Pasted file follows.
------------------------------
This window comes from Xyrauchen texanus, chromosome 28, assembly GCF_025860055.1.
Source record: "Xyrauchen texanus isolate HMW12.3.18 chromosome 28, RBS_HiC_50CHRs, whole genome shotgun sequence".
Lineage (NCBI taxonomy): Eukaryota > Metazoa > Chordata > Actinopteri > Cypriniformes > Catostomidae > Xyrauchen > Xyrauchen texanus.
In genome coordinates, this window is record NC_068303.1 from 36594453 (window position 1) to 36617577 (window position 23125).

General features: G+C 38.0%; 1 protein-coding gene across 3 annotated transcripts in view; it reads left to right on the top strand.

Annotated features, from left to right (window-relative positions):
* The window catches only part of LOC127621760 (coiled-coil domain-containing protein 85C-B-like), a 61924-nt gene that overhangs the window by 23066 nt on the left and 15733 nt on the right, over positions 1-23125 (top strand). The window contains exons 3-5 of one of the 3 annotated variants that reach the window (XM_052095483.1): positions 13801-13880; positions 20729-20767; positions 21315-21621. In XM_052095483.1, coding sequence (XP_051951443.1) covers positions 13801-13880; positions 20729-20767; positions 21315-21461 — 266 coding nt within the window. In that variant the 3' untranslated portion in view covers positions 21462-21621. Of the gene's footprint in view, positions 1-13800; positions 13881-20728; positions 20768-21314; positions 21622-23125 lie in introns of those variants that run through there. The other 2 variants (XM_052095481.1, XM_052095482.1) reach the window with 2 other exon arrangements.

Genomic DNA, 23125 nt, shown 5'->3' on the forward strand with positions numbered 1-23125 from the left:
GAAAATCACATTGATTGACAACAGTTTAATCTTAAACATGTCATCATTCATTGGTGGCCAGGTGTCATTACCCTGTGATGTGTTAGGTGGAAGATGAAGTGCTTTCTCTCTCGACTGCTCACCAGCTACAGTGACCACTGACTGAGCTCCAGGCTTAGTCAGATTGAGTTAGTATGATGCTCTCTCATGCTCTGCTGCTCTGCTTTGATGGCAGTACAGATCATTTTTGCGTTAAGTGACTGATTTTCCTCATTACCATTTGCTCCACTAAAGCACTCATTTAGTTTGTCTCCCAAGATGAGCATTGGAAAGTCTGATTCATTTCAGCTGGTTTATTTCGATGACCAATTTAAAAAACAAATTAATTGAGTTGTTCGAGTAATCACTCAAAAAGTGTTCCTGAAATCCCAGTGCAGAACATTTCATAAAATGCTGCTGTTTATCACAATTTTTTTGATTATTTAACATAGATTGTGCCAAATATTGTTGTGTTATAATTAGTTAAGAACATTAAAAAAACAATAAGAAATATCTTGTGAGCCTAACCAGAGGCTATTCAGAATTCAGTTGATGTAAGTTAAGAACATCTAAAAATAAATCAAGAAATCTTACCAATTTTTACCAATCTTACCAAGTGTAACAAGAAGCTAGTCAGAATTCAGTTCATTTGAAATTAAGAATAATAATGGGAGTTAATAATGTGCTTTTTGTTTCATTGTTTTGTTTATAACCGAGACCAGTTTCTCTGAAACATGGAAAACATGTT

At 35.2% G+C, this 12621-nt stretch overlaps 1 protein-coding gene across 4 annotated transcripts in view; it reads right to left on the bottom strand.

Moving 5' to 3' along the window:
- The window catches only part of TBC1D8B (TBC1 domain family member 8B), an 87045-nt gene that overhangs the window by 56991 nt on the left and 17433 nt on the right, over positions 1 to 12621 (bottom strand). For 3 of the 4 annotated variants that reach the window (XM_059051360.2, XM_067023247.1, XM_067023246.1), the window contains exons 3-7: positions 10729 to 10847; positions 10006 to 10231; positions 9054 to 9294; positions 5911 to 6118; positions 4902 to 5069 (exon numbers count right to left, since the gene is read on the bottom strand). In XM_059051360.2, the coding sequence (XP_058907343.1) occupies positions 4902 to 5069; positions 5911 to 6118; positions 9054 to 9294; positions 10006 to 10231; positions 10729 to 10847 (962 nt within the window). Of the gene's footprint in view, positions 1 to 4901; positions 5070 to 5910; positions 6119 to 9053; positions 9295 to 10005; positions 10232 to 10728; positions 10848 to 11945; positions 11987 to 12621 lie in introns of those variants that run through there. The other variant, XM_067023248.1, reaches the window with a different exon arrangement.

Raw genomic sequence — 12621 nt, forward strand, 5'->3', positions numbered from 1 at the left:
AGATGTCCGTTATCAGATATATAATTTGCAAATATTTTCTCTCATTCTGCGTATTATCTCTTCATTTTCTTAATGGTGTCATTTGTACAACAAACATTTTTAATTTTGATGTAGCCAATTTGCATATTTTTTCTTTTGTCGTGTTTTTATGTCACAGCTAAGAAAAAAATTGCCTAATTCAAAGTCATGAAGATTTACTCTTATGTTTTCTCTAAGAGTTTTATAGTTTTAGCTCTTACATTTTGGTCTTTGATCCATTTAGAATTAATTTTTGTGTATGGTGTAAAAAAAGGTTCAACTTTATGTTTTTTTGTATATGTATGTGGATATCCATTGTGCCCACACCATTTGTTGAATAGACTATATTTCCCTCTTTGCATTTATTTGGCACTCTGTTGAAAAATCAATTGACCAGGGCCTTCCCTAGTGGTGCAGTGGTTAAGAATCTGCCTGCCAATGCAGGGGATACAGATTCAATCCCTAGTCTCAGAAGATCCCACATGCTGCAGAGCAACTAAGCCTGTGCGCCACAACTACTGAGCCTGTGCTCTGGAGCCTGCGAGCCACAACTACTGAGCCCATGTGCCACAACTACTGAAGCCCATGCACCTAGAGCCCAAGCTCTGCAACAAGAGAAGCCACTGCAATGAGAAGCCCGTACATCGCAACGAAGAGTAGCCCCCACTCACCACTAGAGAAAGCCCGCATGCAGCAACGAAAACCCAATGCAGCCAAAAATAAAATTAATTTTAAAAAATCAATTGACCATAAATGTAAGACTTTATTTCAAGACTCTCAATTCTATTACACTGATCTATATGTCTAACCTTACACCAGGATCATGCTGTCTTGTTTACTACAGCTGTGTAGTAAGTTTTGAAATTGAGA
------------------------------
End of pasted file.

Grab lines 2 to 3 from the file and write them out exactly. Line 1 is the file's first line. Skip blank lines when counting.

Source record: "Xyrauchen texanus isolate HMW12.3.18 chromosome 28, RBS_HiC_50CHRs, whole genome shotgun sequence".
Lineage (NCBI taxonomy): Eukaryota > Metazoa > Chordata > Actinopteri > Cypriniformes > Catostomidae > Xyrauchen > Xyrauchen texanus.